5 Questions to ask at the Seafood Counter
Approaching the seafood counter can be intimidating—there’s just so much to choose from. But if you look closely, you’ll notice someone is there to help you. Fishmongers can be your closest ally when it come to finding the best-tasting, most sustainable fish at the counter. Of course, you’ll need to know what questions to ask them first and these five will ensure you get exactly what you want.
What’s good today?
The first thing you want to assess is whether or not the fish is fresh. There are a few ways to determine this on your own. For example, fish that smells, well…fishy, probably isn’t the best choice; you’ll also want to bypass whole fish that have cloudy eyes (the clearer, the better).
If you’re in doubt, ask! Fishmongers will be happy to fill you in on what’s just arrived, or what they think is the best quality. If they’re excited about a certain product, it must be good.
How was this sourced?
Selecting the best fish isn’t just about flavor—it’s also about origin. Seek out fish that was caught using responsible methods, such as pole-and-line or harpoon. It’s important to do your research and inquire about which methods were used to catch each species; with problems like overfishing at the forefront of the industry, species that were classified as sustainable a few weeks ago may not be the best choice today.
But it’s not just about the environment—we must also approach the fish counter with ethics in mind. Remember to ask your fishmonger about how the fisheries’ practices impact public health, communities and animal welfare to ensure you’re supporting the most sustainable and the most ethical farmers.
Where does this come from?
Don’t assume all fish is caught locally. In fact, you’ll often find that the fish at your neighborhood grocery store has been imported from all over the world. While this isn’t necessarily a bad thing, you should be aware that some countries or regions use less responsible fishing methods than others.
Atlantic cod, for example, is generally a sustainable choice, but Pacific cod, usually caught by bottom longline, is not. Shrimp caught in the U.S. are fine, but shrimp imported from Thailand may have been processed by fisheries that exhibit unethical behaviors.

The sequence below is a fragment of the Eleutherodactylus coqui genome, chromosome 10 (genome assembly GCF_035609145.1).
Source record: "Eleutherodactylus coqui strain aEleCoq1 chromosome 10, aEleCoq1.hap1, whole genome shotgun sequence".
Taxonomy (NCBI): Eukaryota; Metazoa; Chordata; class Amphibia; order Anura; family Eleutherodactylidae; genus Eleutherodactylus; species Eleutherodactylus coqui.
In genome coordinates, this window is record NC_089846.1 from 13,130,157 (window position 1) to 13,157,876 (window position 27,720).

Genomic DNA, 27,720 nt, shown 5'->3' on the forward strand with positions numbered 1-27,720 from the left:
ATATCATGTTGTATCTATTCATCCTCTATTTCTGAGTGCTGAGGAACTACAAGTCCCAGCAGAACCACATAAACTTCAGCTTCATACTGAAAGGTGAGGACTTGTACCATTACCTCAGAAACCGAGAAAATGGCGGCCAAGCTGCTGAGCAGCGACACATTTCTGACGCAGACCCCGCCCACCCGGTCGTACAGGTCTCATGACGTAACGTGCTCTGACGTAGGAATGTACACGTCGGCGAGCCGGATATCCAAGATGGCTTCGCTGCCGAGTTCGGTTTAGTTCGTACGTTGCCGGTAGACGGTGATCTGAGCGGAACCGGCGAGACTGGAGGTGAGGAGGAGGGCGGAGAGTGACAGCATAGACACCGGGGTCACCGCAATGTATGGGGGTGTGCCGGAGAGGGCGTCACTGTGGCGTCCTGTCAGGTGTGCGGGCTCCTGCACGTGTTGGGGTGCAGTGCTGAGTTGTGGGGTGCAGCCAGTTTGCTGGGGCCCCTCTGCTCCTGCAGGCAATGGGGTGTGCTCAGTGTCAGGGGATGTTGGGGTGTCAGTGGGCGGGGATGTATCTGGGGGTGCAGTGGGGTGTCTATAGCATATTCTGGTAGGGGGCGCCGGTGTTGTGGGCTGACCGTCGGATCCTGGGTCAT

Knowing where your fish comes from isn’t the easiest way to determine whether it’s responsible or not (more research is often required), but it’s certainly an important question to ask at the fish counter.
Does this fishery have any sustainable or ethical certifications?
Fish doesn’t have to be certified to be sustainable, but this classification does help us to more easily identify (and trust!) how our food has been raised. The Marine Stewardship Council and Aquaculture Stewardship Council both certify seafood according to a list of stringent criteria, many of which are based on guidelines from the United Nations. If you see one of their labels, you’re supporting the best of the best.
How do I cook this?
When you go to the fish counter with freshness and sustainability in mind, you may end up buying a species you’ve never tried before. But luckily, your fishmonger can lend a hand with this, too.
Ask which flavors pair well with the fish in question, and then ask a few questions about cooking temperature, time and method (steaming, frying, roasting, baking). Fishmongers may not be able to give you a full step-by-step recipe, but they’ll definitely be able to point you in the right direction.
Venturing into your local fish shop may seem a bit overwhelming, but there’s no reason to be scared. Using a fishmonger as your guide will give you the confidence to experiment with new species and flavors and, at the same time, help you to have a positive impact on the state of our oceans.
Learn more about the importance of choosing sustainable fish—and where to find it.
Photo Credit: Kondor83 / Shutterstock Inc.
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